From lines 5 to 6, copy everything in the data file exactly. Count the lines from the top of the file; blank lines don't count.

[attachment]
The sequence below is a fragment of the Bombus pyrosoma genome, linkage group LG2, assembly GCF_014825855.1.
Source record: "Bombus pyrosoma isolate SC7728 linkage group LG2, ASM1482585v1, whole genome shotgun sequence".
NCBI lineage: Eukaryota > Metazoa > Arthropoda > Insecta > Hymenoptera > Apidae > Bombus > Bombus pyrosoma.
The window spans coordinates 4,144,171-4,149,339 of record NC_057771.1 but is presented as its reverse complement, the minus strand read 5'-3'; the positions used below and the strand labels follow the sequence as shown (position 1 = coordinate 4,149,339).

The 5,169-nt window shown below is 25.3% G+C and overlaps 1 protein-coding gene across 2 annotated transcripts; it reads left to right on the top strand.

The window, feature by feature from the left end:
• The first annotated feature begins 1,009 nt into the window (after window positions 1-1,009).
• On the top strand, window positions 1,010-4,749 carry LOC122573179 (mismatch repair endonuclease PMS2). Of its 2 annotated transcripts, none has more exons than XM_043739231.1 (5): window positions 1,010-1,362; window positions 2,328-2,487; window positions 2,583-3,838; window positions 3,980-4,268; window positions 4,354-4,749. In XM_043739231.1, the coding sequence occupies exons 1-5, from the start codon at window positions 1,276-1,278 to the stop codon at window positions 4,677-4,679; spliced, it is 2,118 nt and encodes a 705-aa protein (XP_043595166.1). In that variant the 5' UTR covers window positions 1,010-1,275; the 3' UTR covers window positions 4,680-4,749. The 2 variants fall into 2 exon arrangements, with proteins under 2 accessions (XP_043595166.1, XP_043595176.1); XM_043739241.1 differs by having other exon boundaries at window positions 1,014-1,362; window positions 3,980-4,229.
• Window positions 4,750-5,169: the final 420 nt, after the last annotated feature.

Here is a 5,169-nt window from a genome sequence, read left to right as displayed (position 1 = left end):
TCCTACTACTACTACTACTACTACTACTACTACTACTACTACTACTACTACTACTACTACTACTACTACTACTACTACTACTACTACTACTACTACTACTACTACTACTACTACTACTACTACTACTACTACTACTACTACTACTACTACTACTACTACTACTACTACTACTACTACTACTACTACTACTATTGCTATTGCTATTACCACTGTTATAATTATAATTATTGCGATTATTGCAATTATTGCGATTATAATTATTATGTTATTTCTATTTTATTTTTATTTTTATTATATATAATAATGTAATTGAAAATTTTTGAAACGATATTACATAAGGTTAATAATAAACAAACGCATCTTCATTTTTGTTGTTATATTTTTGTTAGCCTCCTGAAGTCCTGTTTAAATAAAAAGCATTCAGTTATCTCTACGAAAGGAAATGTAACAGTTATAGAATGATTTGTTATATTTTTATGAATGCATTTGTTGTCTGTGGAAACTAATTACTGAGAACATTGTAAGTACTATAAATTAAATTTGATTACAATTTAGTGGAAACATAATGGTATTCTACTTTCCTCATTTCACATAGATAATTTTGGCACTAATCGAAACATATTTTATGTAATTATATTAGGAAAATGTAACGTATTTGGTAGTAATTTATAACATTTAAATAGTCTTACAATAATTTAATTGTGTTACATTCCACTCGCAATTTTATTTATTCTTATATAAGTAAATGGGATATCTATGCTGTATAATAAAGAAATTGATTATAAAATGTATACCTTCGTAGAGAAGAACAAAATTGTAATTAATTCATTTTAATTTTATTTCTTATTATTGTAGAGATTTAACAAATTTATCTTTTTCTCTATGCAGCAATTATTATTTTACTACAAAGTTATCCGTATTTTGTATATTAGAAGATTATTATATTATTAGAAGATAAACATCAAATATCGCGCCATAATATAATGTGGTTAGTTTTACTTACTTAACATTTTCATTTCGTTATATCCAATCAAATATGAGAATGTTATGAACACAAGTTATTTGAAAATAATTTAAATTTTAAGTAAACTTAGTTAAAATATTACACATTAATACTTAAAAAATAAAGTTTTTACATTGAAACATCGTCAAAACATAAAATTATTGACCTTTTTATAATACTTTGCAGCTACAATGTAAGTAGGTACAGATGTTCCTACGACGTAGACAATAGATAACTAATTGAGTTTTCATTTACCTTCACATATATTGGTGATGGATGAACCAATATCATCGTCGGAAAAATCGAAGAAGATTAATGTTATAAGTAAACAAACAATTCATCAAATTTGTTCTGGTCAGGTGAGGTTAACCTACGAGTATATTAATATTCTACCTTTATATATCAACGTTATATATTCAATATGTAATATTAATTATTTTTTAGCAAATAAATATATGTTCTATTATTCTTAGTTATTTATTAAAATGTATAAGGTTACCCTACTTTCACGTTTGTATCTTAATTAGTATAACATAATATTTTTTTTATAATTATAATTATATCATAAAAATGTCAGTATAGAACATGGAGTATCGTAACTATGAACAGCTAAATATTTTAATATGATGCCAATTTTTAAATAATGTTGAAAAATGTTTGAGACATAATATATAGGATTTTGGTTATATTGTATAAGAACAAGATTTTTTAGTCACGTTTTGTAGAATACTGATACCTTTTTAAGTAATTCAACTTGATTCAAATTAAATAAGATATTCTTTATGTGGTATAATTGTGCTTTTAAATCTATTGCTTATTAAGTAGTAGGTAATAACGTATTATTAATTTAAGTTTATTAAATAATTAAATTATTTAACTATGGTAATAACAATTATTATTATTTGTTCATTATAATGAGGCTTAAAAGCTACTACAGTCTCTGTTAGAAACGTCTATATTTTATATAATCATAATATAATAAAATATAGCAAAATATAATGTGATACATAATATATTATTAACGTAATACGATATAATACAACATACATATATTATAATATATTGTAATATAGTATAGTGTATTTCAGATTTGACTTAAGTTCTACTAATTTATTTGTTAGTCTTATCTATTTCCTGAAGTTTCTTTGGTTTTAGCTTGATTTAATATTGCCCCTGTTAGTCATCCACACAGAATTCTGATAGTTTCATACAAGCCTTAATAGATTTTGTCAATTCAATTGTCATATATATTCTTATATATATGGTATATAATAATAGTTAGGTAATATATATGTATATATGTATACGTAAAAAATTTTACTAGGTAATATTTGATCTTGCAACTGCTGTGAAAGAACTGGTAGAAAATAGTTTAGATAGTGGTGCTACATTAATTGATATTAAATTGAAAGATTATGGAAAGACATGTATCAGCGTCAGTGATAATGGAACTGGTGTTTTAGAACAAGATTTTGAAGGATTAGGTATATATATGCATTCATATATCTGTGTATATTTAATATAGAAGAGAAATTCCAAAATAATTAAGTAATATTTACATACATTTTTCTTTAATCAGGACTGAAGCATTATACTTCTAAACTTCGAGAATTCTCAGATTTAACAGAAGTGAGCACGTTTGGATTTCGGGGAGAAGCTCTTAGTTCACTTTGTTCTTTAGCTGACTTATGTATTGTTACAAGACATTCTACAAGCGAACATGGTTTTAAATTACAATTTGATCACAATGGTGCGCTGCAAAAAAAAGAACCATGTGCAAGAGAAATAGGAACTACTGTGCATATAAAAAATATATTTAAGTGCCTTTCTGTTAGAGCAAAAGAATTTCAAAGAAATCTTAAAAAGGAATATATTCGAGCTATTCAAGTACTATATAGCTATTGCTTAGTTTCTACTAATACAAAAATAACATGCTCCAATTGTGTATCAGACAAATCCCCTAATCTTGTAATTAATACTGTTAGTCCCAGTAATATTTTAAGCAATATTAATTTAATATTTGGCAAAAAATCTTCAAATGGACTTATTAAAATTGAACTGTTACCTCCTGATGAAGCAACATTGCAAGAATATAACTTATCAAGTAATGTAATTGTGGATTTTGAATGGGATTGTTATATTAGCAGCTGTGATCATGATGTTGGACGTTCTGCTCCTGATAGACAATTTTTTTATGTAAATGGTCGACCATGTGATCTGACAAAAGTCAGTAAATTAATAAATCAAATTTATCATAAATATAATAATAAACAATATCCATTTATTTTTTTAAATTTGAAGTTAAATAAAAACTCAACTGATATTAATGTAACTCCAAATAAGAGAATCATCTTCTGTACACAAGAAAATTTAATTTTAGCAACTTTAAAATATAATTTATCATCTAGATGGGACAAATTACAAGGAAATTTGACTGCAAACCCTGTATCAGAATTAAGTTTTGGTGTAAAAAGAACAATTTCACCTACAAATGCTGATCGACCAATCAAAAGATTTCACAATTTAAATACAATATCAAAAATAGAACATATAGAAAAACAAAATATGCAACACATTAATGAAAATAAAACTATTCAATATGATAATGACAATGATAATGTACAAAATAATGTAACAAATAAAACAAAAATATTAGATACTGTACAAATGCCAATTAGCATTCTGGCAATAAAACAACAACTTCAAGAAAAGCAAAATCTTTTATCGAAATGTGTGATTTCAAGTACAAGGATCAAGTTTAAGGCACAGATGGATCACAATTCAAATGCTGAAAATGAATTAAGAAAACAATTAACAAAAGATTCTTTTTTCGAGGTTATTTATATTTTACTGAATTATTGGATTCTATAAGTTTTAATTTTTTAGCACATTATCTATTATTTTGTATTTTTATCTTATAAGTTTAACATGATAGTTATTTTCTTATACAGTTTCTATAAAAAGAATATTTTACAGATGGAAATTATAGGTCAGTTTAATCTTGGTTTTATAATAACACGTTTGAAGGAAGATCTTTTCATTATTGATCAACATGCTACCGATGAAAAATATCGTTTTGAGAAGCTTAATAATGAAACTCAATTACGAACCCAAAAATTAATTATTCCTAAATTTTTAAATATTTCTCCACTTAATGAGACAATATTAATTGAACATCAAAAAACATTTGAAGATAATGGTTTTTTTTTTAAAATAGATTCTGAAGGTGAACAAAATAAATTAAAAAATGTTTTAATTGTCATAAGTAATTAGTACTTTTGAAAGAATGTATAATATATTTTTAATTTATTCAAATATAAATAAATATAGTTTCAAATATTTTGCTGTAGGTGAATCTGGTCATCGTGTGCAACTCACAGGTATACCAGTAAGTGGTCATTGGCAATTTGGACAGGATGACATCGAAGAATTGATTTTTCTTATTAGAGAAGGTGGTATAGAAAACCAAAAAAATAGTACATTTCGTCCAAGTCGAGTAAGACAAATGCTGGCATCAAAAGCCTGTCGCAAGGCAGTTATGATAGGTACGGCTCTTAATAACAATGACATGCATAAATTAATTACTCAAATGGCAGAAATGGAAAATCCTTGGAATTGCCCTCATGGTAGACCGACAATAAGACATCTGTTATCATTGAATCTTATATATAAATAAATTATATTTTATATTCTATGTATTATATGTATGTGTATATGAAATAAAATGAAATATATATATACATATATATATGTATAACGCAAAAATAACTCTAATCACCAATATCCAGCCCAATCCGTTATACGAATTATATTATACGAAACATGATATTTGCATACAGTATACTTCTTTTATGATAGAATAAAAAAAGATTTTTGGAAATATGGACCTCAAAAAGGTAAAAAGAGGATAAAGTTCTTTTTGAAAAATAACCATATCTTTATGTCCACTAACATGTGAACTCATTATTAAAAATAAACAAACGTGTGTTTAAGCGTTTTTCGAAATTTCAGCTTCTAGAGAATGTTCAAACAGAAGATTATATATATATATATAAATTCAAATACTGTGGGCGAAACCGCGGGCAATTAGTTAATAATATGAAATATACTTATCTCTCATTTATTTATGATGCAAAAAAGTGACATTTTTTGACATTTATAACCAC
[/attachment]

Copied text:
The 5,169-nt window shown below is 25.3% G+C and overlaps 1 protein-coding gene across 2 annotated transcripts; it reads left to right on the top strand.

The window, feature by feature from the left end: